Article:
Year C Transfiguration Luke 9 2013


Face to Face
2 Corinthians 3:12-4:2

The 2010 drama film "The Social Network" portrayed many interesting features of Mark Zuckerberg's development of his online creation. But they missed a big one: the name he chose for his baby --"Facebook."


Let's face it: humans are obsessed with the unique, defining nature of our faces. The arrangement of our eyes, nose, mouth, chin, cheeks, forehead, never ceases to amaze and fascinate us.

More than 5000 distinguishable facial expressions have been identified, and that is probably just a start on the human face. The 18th century German satirist Georg Lichtenberg called the human face "the most entertaining surface on earth."

How could we possibly resist pursuing and endlessly perusing an online site called "Facebook?"

We recognize friends — and enemies — by their face. Bank robbers wear masks to hide their faces, knowing full well that, no matter how clear the pictures of their bodies might be, without a full view of their face, they cannot be accurately identified.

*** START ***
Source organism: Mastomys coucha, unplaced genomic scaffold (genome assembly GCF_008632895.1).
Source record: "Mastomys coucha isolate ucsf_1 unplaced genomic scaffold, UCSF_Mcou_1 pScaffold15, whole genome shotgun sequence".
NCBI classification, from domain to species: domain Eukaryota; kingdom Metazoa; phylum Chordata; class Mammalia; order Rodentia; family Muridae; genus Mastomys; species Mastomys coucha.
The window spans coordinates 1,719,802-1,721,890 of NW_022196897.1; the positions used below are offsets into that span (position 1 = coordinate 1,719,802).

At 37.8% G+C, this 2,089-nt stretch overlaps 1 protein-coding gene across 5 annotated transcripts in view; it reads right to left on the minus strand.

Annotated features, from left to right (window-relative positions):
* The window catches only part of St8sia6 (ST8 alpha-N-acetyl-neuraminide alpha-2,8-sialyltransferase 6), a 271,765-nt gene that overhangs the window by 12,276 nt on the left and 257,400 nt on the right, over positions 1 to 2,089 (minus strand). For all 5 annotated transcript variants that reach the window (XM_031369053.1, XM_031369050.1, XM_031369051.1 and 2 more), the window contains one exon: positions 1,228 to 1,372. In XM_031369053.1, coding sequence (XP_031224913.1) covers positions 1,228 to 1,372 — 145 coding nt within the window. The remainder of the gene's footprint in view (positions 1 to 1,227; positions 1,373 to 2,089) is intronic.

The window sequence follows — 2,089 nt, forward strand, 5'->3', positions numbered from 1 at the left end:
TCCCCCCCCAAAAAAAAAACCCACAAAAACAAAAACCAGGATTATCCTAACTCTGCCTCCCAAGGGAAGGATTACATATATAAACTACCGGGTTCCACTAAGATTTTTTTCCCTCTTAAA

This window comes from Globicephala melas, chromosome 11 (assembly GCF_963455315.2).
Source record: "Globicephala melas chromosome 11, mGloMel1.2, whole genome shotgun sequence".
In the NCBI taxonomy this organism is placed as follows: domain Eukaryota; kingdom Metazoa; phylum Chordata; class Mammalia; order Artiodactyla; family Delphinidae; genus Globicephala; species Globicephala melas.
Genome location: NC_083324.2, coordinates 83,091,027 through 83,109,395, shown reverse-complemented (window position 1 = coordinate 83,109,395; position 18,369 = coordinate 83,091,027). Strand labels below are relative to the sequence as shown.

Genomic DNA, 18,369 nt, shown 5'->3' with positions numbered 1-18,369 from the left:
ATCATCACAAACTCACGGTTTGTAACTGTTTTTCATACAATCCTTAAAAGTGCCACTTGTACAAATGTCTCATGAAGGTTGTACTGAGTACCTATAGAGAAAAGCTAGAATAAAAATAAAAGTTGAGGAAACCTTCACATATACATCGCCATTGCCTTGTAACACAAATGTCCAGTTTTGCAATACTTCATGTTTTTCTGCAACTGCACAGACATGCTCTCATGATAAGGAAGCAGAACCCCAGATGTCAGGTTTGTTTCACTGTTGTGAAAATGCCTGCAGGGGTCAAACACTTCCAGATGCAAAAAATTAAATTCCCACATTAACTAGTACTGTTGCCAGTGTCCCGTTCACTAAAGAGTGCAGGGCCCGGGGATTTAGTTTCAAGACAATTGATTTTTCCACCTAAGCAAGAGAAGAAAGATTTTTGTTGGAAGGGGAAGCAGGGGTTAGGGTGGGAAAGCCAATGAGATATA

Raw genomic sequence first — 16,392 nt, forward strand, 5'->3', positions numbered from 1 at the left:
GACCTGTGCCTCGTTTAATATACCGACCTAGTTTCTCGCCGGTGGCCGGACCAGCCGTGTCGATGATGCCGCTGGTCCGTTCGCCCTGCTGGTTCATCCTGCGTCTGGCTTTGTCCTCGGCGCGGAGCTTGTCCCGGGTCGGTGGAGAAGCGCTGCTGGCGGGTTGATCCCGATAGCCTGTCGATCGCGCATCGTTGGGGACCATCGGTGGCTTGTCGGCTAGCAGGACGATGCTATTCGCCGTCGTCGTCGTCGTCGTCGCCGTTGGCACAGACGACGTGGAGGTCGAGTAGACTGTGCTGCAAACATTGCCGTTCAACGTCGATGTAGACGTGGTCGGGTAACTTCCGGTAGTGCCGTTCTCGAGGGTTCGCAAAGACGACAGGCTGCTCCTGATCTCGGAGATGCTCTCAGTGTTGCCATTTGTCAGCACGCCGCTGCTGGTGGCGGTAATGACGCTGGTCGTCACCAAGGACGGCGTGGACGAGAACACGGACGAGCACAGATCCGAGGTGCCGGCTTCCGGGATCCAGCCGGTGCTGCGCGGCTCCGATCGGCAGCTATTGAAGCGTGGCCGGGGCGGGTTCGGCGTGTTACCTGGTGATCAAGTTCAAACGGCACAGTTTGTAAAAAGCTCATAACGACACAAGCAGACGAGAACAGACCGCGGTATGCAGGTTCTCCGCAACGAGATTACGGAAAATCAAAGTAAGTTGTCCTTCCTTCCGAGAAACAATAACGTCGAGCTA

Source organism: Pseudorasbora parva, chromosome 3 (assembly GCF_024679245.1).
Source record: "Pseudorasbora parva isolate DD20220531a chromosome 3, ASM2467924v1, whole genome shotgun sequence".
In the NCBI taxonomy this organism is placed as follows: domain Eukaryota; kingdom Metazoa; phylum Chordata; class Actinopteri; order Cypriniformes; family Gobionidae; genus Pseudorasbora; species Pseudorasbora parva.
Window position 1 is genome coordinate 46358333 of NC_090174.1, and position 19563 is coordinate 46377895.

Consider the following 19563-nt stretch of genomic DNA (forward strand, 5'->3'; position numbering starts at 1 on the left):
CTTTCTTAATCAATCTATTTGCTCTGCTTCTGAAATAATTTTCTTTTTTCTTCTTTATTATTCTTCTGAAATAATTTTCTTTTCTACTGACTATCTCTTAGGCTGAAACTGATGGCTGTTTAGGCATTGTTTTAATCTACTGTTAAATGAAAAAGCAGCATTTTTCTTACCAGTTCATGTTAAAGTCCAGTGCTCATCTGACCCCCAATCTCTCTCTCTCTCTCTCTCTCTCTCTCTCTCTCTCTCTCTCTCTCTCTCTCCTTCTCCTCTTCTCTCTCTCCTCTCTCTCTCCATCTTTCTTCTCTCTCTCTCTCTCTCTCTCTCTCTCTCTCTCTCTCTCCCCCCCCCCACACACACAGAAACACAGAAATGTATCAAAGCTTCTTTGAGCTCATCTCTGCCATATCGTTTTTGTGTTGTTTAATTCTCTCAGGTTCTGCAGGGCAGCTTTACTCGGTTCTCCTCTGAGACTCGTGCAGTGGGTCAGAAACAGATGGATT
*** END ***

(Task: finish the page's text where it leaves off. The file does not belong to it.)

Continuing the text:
When the Protestant Reformers came across images of the saints and the Virgin Mary, they defaced them on paintings and had their faces gouged out of carvings and sculptures.

Babies look at faces — learning how to put the pieces together and how to recognize and trust the familiar, and reject and be fearful of the unfamiliar. It is in our human DNA to look into the face of others for critical, life-preserving, information. "We find ourselves in the faces of others" says Siri Hustvedt in her novel The Summer Without Men (2011). We become human through our relationships with others.

In short, long before "virtual life," human beings were walking, talking "Facebooks."

Our language reflects this fixation. We speak of taking things at "face value," or of doing an "about face," or of "facing off" against opponents. We "face the music," make "face time," and when dishonored we "lose face." "Face cards" carry the most value and to stand "face-to-face" with another signifies being in the most valued of positions. One of the most advanced new computer identification techniques is the science of "facial recognition" — computer programs that can scan and identify individual faces without any other physical information.

In the "transfiguration" scene described in this week's gospel text (Luke 9:28ff), Jesus' face shines...

sermons.com presents Leonard Sweet